posted on March 08, 2010 18:00
A review of the album 'It's Blitz!' by the Yeah Yeah Yeahs
Review Snapshot: Have Karen O’s NY art-rock knuckleheads sold their guitars and bought turntables?
The Cluas Verdict? 7.5 out of 10
It’s not quite actually. It might have been a title worth a (mild) chortle if that were the case. However if you’re already a fan it could be your initial reaction. Those familiar with their brash and rattling sound, roughly cut between the dusty granite canyons of New York and inspired by the “avant-punk” of sultry lead singer Karen O’s Ohio, may feel this lightning bolt of an album singe their senses and offend their rock sensibilities.
It is an alien discomfort, the reverse to seeing your beloved nerdy bestest-friend you used to play war-games with come home from college recast as a woman-melting Don Juan. In "It’s Blitz!" the band pump voltage into their previous experimentation with studio sorcery.
TV On The Radio magi Dave Sitek is tossed into the blender as producer. As for Nick Zinner, to some the “best guitarist in rock’n’roll right now”, out goes his ogrish six-string (almost). Instead he wields a dizzying array of bleeps, blips and synth sound waves, unrecognisable to Zinner’s early frustrated guitar licks: all fuzz, dirt and restrained sexual energy.
This continues a recent neon-streaked trend. Jumping the packed bandwagon that recently rolled out of an 80s wormhole with La Roux et al, Karen O unveils her love of the Giorgio Moroder-mastered disco of Donna Summer. Funky opener Zero, an essensual (eh, is that clever? How otherwise does a language evolve) new party tune, and Dragon Queen ecstatically demonstrate her penchant for dance and orgasmic screeching.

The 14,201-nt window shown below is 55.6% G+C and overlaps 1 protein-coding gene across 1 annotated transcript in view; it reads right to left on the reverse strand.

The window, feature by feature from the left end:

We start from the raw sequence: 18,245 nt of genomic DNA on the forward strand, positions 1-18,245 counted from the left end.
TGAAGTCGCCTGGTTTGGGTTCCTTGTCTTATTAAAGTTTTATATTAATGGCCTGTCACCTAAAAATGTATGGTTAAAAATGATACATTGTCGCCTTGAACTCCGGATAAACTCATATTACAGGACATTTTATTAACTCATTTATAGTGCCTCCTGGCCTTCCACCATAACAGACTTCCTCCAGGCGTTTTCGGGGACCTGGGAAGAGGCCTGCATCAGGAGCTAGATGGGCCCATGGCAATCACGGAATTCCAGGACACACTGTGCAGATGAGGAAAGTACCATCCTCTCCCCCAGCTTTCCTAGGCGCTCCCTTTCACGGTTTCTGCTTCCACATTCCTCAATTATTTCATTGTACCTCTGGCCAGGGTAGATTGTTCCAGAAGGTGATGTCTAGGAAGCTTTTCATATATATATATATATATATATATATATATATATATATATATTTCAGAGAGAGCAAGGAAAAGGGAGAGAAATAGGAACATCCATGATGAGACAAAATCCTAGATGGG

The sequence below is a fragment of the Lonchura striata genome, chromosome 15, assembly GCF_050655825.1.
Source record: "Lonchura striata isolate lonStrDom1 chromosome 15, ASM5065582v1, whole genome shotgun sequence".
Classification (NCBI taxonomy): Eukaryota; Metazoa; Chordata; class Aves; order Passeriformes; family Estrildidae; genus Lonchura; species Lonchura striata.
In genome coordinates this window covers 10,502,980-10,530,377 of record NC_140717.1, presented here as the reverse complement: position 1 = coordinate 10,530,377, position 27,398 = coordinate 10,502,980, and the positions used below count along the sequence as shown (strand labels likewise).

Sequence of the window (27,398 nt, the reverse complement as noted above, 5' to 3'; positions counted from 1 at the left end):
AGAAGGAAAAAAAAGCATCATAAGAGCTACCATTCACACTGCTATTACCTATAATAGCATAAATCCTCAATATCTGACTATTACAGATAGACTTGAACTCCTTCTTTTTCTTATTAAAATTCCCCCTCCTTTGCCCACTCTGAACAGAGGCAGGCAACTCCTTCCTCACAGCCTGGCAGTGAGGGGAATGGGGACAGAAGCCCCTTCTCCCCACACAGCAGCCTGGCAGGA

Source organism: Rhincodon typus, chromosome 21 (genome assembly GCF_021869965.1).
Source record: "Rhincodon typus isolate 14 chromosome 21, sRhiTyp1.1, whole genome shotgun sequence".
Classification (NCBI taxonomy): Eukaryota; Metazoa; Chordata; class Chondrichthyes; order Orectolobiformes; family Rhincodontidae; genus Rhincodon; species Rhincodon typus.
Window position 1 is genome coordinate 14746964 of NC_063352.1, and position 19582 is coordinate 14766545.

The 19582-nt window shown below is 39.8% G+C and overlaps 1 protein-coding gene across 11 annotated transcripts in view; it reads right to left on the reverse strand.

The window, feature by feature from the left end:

Just as the buzz-cut commentary of Dull Life and Shame and Fortune hint at recidivism and a return to guitar, the album zaps back into a mix of I Was A Cubscout-esque soft electronic balladry that the YYY’s hinted to in the past with the likes of Dudley.
The band continue their creative ascension with closer Little Shadow. Although it’s not the immediately accessible, sand-blasted diamond of their earlier garage racket, the band ask you to “follow” Karen and co as they climb that “ladder to the sun”, exploring the bionically-boosted vestigial reaches of their talent.
Lead single Zero could prove a catchy call-to-arms for a new generation of electro-punks to get their disco-rock “leather on” and the striking album cover is sure to go down as an important still in the great TV wall of noughties’ images. The painted-nail fist crushing the egg is powerful and ludicrous, perhaps symbolic of the band’s sound: shopping feminine strength to male brutality and creating a luscious over-kill of noise.